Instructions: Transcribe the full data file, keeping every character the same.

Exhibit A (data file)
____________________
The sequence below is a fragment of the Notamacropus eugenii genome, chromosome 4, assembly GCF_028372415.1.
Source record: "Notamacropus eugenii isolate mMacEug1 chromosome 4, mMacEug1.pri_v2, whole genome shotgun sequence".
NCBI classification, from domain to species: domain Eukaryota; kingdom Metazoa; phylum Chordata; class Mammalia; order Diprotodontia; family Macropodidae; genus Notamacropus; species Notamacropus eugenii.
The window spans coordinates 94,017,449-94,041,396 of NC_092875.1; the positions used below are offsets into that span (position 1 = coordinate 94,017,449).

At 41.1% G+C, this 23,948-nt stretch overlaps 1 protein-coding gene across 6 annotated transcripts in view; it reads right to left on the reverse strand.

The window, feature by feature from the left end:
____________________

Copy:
The sequence below is a fragment of the Notamacropus eugenii genome, chromosome 4, assembly GCF_028372415.1.
Source record: "Notamacropus eugenii isolate mMacEug1 chromosome 4, mMacEug1.pri_v2, whole genome shotgun sequence".
NCBI classification, from domain to species: domain Eukaryota; kingdom Metazoa; phylum Chordata; class Mammalia; order Diprotodontia; family Macropodidae; genus Notamacropus; species Notamacropus eugenii.
The window spans coordinates 94,017,449-94,041,396 of NC_092875.1; the positions used below are offsets into that span (position 1 = coordinate 94,017,449).

At 41.1% G+C, this 23,948-nt stretch overlaps 1 protein-coding gene across 6 annotated transcripts in view; it reads right to left on the reverse strand.

The window, feature by feature from the left end: